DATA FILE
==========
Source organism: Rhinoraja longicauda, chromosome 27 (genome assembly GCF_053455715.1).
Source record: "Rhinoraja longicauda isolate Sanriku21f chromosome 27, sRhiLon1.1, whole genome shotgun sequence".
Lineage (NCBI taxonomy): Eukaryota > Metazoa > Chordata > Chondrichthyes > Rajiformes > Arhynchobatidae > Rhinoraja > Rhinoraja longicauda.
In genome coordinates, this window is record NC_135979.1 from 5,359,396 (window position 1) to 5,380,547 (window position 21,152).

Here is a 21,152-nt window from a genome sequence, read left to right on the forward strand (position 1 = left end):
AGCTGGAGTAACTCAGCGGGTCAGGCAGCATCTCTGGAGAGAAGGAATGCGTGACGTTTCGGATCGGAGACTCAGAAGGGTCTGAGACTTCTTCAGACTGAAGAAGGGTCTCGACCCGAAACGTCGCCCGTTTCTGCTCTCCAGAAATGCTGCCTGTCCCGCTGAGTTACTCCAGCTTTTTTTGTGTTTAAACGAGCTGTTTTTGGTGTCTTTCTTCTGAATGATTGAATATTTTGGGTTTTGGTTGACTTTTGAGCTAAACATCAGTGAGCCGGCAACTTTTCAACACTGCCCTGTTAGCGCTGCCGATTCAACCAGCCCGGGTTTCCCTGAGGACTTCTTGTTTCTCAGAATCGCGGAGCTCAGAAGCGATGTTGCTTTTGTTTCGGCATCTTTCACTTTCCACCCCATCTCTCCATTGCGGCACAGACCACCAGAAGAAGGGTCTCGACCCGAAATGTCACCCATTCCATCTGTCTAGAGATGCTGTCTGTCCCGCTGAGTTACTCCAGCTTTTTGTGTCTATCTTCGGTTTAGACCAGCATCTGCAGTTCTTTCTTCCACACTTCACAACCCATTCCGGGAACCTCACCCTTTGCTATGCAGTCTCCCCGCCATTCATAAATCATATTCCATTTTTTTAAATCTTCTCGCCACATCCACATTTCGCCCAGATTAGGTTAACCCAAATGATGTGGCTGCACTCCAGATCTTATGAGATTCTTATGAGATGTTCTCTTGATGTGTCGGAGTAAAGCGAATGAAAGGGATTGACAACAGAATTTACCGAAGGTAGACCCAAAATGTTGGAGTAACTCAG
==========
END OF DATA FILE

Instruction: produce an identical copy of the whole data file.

Source organism: Rhinoraja longicauda, chromosome 27 (genome assembly GCF_053455715.1).
Source record: "Rhinoraja longicauda isolate Sanriku21f chromosome 27, sRhiLon1.1, whole genome shotgun sequence".
Lineage (NCBI taxonomy): Eukaryota > Metazoa > Chordata > Chondrichthyes > Rajiformes > Arhynchobatidae > Rhinoraja > Rhinoraja longicauda.
In genome coordinates, this window is record NC_135979.1 from 5,359,396 (window position 1) to 5,380,547 (window position 21,152).

Here is a 21,152-nt window from a genome sequence, read left to right on the forward strand (position 1 = left end):
AGCTGGAGTAACTCAGCGGGTCAGGCAGCATCTCTGGAGAGAAGGAATGCGTGACGTTTCGGATCGGAGACTCAGAAGGGTCTGAGACTTCTTCAGACTGAAGAAGGGTCTCGACCCGAAACGTCGCCCGTTTCTGCTCTCCAGAAATGCTGCCTGTCCCGCTGAGTTACTCCAGCTTTTTTTGTGTTTAAACGAGCTGTTTTTGGTGTCTTTCTTCTGAATGATTGAATATTTTGGGTTTTGGTTGACTTTTGAGCTAAACATCAGTGAGCCGGCAACTTTTCAACACTGCCCTGTTAGCGCTGCCGATTCAACCAGCCCGGGTTTCCCTGAGGACTTCTTGTTTCTCAGAATCGCGGAGCTCAGAAGCGATGTTGCTTTTGTTTCGGCATCTTTCACTTTCCACCCCATCTCTCCATTGCGGCACAGACCACCAGAAGAAGGGTCTCGACCCGAAATGTCACCCATTCCATCTGTCTAGAGATGCTGTCTGTCCCGCTGAGTTACTCCAGCTTTTTGTGTCTATCTTCGGTTTAGACCAGCATCTGCAGTTCTTTCTTCCACACTTCACAACCCATTCCGGGAACCTCACCCTTTGCTATGCAGTCTCCCCGCCATTCATAAATCATATTCCATTTTTTTAAATCTTCTCGCCACATCCACATTTCGCCCAGATTAGGTTAACCCAAATGATGTGGCTGCACTCCAGATCTTATGAGATTCTTATGAGATGTTCTCTTGATGTGTCGGAGTAAAGCGAATGAAAGGGATTGACAACAGAATTTACCGAAGGTAGACCCAAAATGTTGGAGTAACTCAG